Chopin didn't invent the nocturne; Wikipedia defines it as "a musical composition that is inspired by, or evocative of, the night. Historically, 'nocturne' is a very old term applied to night Offices and, since the Middle Ages, to divisions in the canonical hour of Matins." Credit goes to Irish composer John Field for writing the first nocturnes under the specific title 'nocturne,' but Chopin did quite a lot to perfect and popularize the genre in the early decades of the nineteenth century. We think of nocturnes today as romantic mood pieces with expressive melodies and broad, buoyant, sustained accompaniment, and no one before or since has done them quite as eloquently as Chopin.
Frederic Chopin (1810-1849) must have loved the form because he continued writing nocturnes all his short life, the first ones penned in his teens and early twenties, the final ones written just a couple of years before his death. They're all here in the present collection, exquisitely beautiful, done up in raptly concentrated and deeply committed performances by Chilean pianist Claudio Arrau. In addition to the Nocturnes, including the posthumous C sharp minor, Arrau adds the Barcarolle in F sharp and the popular Fantaisie in F minor.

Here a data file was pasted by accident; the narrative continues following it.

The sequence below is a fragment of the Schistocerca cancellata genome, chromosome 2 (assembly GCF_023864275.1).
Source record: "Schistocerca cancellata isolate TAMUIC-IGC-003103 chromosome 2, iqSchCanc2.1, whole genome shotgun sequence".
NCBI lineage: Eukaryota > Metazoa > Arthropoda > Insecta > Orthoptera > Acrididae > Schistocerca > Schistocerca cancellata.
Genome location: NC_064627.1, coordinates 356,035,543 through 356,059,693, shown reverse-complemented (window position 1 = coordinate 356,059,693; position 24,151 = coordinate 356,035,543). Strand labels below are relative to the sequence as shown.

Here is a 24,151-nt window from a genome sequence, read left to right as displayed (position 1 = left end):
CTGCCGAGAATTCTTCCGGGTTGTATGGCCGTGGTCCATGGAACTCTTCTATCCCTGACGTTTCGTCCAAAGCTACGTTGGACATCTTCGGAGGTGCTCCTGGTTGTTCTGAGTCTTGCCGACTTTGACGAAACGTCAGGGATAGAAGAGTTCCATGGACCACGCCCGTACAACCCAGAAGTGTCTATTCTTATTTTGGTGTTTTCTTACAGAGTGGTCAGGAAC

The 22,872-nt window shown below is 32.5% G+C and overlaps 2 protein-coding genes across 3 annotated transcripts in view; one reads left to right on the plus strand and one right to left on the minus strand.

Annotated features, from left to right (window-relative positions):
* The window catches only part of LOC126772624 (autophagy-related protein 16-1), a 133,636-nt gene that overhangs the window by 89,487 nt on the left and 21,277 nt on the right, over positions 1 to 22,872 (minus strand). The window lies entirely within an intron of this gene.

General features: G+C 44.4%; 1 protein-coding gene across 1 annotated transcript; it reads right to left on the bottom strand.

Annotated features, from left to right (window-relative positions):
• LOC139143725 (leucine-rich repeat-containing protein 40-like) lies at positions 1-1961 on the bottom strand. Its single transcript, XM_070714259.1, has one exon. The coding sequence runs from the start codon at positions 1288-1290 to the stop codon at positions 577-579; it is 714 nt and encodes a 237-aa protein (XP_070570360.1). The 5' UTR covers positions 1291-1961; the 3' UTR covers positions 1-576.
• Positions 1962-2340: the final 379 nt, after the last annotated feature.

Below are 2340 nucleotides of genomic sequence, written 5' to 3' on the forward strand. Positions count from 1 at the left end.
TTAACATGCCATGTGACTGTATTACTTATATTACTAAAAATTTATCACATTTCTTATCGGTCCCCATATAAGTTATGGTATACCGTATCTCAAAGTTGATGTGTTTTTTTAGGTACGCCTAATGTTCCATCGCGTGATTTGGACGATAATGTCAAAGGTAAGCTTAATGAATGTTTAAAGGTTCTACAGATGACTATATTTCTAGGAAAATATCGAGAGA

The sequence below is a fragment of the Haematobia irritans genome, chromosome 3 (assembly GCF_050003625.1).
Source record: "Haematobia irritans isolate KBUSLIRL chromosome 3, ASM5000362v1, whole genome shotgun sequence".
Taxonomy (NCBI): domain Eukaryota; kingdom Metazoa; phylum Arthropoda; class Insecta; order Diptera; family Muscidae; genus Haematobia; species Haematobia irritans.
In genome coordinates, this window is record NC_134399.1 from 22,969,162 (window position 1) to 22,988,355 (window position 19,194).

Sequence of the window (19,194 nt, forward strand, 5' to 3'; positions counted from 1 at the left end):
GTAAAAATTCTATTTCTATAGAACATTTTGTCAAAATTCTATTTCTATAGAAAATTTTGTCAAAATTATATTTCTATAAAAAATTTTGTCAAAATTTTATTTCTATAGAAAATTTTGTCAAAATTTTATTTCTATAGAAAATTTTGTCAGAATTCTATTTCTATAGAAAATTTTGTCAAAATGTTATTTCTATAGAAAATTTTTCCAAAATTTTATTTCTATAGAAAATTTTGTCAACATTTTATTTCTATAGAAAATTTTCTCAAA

Arrau's way with these nocturnes is strong and emotional rather than purely poetic. Not that they aren't also warm and loving, especially as taken at the moderately slow speeds Arrau adopts, but they have a firm cohesiveness about them, along with some deliberate, solidly molded phrasing. Arrau's playing may not be as lyrical as Arthur Rubinstein's (RCA), who for me still holds pride of place, but Arrau's approach is still among the better, more-decisive interpretations of these works you'll find on disc.
This Chopin set was among the first of Philips's line of remastered classics, among which I can also recommend Bernard Haitink's Mahler Ninth Symphony (289 464 714-2), Stephen Kovacevich's Grieg Piano Concerto (289 464 702-2), Kiril Kondrashin's Rimsky-Korsakov Scheherazade (289 464 735-2), and John Eliot Gardiner's Handel Water Music (289 464 706-2). Philips used these and other recordings to celebrate their first fifty years of music making and, thus, they called the series "Philips 50: Great Recordings." Unfortunately, Philips went out of business shortly thereafter. Such is fate, I suppose. In any case, in my comparisons of a few of the remasters to their previous CD counterparts, the remasterings bring a touch more refinement and polish to the sound, without losing much vitality in the process. And the good thing is that you can still find most of these discs new or used.
To listen to a brief excerpt from this album, click here: